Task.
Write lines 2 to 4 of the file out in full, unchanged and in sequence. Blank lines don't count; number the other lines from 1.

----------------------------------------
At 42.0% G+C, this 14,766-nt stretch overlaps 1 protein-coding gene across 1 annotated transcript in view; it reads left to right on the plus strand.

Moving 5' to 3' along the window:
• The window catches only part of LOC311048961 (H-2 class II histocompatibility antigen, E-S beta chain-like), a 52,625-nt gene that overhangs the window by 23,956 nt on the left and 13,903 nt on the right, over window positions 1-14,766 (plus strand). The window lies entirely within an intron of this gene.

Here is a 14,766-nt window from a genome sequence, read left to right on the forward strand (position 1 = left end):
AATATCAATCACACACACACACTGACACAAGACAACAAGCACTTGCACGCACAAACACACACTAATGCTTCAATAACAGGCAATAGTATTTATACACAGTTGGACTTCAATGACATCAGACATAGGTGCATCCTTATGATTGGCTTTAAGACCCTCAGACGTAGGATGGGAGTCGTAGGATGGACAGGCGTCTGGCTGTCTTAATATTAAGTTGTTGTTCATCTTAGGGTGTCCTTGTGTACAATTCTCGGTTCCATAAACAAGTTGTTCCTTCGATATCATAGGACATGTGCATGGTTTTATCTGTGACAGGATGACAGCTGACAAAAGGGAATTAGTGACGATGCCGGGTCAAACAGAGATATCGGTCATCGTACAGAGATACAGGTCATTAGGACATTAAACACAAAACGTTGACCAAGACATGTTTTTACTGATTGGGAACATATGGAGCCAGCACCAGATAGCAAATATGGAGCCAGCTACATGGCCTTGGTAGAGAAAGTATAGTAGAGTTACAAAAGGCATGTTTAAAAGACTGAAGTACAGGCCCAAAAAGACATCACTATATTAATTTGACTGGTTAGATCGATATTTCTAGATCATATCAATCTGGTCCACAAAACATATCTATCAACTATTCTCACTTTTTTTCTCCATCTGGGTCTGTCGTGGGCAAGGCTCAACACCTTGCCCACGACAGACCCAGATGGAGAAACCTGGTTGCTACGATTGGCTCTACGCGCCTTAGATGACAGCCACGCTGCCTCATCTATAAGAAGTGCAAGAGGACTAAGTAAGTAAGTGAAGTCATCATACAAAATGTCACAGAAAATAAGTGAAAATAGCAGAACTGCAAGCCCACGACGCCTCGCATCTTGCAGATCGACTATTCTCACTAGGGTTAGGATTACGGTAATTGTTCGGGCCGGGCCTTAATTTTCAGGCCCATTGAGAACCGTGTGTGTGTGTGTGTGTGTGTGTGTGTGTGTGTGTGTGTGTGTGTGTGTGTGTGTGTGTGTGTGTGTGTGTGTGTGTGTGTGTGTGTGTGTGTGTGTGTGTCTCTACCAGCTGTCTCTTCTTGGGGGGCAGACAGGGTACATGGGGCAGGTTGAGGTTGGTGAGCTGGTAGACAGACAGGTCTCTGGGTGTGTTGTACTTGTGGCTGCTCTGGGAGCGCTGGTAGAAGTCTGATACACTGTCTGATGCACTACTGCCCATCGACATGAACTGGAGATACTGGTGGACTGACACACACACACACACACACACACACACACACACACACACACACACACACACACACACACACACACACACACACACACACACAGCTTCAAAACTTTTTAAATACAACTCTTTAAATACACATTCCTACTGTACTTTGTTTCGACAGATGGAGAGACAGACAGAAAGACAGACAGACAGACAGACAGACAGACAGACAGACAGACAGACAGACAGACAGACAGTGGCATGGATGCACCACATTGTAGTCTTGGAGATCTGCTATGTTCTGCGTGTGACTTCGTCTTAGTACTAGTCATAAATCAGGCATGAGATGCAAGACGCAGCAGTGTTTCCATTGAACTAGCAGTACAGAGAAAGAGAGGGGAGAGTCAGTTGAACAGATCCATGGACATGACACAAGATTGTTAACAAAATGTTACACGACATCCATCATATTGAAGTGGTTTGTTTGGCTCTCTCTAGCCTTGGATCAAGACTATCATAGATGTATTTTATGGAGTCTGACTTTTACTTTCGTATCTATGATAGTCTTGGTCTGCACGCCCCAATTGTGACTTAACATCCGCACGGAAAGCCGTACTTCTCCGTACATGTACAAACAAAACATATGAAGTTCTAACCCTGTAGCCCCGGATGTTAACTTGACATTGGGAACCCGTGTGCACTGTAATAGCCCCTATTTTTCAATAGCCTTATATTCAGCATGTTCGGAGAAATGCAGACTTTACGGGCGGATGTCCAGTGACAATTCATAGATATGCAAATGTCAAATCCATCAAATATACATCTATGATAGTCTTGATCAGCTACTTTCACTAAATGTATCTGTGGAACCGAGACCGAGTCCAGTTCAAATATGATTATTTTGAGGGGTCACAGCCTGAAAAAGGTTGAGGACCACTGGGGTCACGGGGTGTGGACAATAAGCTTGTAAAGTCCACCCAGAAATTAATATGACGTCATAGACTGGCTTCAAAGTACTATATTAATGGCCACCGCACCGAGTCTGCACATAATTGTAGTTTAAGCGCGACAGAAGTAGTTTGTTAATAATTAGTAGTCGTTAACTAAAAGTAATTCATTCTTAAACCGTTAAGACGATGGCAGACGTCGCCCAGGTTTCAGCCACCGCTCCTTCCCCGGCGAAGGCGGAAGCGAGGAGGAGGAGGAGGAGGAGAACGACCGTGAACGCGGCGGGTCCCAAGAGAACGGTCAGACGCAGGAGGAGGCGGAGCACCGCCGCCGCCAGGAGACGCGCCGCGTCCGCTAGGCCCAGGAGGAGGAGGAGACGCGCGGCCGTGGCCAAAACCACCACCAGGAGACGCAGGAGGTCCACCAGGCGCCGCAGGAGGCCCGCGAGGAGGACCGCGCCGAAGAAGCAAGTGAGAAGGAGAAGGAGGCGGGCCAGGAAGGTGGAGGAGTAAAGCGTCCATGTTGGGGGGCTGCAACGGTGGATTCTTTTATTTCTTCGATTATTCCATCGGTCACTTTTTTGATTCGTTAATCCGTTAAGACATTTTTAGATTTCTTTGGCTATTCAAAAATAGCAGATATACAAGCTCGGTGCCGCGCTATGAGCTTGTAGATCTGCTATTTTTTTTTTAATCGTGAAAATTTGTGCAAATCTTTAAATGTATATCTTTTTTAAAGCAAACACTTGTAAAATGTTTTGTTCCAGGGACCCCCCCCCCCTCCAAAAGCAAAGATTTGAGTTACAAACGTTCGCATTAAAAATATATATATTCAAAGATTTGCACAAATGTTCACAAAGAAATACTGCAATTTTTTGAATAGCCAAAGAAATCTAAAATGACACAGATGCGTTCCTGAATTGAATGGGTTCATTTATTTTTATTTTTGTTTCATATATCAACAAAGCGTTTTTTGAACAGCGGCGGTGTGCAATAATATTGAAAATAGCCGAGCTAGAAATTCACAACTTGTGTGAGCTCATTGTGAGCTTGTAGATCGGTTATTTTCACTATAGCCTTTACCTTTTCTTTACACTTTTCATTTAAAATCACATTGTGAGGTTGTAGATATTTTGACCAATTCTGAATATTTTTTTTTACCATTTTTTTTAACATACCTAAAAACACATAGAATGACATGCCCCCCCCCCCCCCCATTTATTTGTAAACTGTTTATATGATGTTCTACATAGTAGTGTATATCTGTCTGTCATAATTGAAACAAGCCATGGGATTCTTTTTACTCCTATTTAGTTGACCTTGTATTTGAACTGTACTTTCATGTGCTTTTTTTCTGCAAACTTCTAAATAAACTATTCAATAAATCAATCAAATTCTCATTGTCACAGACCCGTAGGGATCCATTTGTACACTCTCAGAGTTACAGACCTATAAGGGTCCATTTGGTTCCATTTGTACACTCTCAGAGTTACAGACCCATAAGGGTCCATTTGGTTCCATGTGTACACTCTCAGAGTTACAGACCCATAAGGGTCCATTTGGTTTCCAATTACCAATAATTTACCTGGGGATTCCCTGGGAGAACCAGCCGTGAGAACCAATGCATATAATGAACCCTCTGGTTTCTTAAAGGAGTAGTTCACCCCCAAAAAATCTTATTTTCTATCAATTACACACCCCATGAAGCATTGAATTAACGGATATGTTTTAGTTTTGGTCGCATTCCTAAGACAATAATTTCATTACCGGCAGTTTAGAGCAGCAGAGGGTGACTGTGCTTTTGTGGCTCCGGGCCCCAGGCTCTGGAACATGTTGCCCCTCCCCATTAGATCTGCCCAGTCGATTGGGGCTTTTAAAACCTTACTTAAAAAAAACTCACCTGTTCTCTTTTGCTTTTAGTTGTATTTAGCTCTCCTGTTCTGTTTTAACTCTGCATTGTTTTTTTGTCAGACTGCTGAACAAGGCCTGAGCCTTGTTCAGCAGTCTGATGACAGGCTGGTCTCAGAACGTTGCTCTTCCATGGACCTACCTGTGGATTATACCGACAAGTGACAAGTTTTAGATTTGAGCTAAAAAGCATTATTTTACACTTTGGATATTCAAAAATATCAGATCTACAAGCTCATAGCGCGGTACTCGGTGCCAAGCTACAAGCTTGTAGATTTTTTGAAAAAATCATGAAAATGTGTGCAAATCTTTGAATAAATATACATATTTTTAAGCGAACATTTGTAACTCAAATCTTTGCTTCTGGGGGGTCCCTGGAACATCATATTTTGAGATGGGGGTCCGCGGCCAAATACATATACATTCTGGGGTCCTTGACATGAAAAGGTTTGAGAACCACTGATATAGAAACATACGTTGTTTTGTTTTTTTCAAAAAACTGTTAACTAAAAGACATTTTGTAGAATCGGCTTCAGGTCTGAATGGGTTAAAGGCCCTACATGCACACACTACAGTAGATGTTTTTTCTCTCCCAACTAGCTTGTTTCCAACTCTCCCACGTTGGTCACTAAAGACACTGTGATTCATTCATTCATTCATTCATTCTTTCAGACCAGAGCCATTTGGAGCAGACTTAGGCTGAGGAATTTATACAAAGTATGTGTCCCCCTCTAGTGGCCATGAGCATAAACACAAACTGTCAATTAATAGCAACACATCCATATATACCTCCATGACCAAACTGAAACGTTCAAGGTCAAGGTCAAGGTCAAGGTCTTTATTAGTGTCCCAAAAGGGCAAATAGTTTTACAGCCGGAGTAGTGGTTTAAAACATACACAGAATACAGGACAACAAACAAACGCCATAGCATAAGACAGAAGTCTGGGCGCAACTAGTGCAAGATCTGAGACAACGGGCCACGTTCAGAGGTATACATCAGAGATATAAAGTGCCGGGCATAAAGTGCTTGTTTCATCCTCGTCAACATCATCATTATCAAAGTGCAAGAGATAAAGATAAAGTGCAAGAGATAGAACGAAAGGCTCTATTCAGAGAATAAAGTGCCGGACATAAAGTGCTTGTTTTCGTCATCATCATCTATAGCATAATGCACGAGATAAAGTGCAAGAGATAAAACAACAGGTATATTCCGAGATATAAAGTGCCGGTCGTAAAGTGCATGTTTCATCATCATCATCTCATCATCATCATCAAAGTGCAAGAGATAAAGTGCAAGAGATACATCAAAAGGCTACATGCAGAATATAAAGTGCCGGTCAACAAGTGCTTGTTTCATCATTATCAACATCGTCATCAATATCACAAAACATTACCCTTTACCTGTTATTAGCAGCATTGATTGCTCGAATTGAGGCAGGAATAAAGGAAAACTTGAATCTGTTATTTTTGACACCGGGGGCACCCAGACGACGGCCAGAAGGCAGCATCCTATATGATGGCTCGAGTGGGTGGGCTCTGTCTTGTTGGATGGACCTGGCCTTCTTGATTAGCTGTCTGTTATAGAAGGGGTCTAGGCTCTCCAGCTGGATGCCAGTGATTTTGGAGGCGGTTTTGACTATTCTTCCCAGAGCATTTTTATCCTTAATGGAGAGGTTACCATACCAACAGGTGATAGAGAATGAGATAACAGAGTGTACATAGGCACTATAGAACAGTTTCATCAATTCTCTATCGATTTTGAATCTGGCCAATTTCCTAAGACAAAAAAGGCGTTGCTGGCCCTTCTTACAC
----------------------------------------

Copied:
Moving 5' to 3' along the window:
• The window catches only part of LOC311048961 (H-2 class II histocompatibility antigen, E-S beta chain-like), a 52,625-nt gene that overhangs the window by 23,956 nt on the left and 13,903 nt on the right, over window positions 1-14,766 (plus strand). The window lies entirely within an intron of this gene.

Here is a 14,766-nt window from a genome sequence, read left to right on the forward strand (position 1 = left end):